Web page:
Declaring their sibling trucks to have more horsepower than any other midsized pickup truck, General Motors issued revised power ratings for its 2015 GMC Canyon and Chevrolet Colorado truck models. These revised power output numbers are in comparison to other similar-sized compact pickup trucks.
So there is no confusion, the only real difference between the GMC Canyon and the Chevrolet Colorado is the Canyon has more luxury options than the more-basic Colorado. Both trucks are manufactured by GM.
The standard GM 2.5-liter four-cylinder engine with direct injection will produce approximately 200 horsepower at 6,300 RPMs while delivering 191 foot pounds of torque at 4,400 RPMs. The larger 3.6-liter V-6 power plant with direct injection creates 305 horsepower at 6,800 RPMs with 269 foot pounds of torque at only 4,000 RPMs.
In its earlier initial specifications, General Motors originally estimated the four-cylinder engine would produce 193 horsepower with 184 foot pounds of torque, whereas the V-6 engine would create 302 horsepower and 270 foot pounds of torque. This indicates that both the GM Colorado and Canyon models with the V-6 engine will produce more power than either the Toyota Tacoma or Nissan Frontier 2015 models.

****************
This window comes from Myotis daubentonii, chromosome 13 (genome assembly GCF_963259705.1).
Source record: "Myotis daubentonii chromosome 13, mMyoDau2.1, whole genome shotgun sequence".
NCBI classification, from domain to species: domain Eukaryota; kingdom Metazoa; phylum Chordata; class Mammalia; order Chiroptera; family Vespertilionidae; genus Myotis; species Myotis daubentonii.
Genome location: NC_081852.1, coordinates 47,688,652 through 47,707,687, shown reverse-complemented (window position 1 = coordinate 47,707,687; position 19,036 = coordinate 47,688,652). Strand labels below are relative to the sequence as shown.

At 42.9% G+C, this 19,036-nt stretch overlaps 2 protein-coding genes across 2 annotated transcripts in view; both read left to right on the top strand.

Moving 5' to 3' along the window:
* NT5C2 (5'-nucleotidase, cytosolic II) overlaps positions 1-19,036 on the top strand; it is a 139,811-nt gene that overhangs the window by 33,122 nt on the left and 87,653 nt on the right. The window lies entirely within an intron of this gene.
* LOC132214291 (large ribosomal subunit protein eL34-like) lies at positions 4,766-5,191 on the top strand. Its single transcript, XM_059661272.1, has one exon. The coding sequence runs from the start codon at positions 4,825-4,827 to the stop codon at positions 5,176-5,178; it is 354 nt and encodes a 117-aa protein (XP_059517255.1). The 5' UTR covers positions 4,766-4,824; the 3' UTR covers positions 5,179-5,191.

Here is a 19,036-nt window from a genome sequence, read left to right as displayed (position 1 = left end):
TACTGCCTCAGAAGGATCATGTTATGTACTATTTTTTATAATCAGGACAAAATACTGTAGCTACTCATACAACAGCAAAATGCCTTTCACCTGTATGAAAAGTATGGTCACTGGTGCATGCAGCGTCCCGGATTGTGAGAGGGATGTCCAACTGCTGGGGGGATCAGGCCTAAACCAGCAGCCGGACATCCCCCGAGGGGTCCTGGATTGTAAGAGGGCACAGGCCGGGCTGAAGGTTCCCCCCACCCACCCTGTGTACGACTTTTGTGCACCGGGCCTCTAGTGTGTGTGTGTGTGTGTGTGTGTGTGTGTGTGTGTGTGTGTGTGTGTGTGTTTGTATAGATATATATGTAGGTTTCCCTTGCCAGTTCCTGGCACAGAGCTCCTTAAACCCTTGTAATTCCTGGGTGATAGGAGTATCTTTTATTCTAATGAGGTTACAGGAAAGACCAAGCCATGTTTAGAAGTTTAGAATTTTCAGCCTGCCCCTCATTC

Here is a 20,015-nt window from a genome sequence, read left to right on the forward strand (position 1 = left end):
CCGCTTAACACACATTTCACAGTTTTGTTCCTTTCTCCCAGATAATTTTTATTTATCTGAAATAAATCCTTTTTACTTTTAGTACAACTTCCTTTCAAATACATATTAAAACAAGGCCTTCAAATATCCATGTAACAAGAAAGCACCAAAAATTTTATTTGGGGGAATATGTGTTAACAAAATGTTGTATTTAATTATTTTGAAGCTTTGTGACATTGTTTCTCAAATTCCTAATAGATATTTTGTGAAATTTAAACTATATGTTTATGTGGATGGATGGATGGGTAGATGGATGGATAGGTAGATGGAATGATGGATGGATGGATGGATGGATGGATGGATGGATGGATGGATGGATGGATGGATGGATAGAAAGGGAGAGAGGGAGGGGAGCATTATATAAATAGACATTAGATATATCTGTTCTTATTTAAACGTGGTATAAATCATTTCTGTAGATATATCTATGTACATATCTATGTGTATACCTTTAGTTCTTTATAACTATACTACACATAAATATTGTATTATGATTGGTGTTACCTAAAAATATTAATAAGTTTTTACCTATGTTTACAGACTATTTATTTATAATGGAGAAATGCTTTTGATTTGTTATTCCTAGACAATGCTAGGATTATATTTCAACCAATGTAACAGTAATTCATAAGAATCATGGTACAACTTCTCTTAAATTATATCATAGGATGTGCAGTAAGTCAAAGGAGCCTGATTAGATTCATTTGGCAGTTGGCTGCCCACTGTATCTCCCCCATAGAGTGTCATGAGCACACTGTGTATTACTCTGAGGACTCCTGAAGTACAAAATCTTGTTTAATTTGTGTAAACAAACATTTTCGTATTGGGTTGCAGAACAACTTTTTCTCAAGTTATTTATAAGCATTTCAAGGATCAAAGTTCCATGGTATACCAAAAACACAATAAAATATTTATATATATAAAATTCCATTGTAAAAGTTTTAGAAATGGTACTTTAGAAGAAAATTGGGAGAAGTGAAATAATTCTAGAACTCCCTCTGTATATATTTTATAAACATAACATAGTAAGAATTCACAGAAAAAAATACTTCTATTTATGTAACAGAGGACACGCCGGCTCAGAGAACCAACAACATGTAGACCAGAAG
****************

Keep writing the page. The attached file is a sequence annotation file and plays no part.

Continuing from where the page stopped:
For comparison, Toyota rates their 2015 Tacoma at 236 horsepower with 266 foot pounds of torque, giving the Tacoma slightly more horsepower, but not as many foot pounds of torque, as the Nissan Frontier, which produce 261 horsepower with 281 foot pounds of torque. The four-cylinder Toyota Tacoma produces 159 horsepower with 180 foot pounds of torque, whereas the four-cylinder Nissan Frontier creates 152 horsepower with 171 foot pounds of torque. The Honda Ridgeline produces 250 horsepower and 247 foot pounds of torque with its V-6 engine, but Honda has chosen to forgo producing the Ridgeline for the 2015 model year ahead of a redesign for 2016.
Based solely on horsepower ratings the two GM trucks do technically own the title of being able to create the highest power output with the two engine options. Of course, engine output is only one factor in the power and acceleration calculation, and the trucks will need to have a thorough head-to-head test-track shakedown before a champ can be crowned. However, as always, buyers will have the final say as to whether or not the GM Canyon and Colorado models stand above the rest of the field when the trucks go on sale in 2015.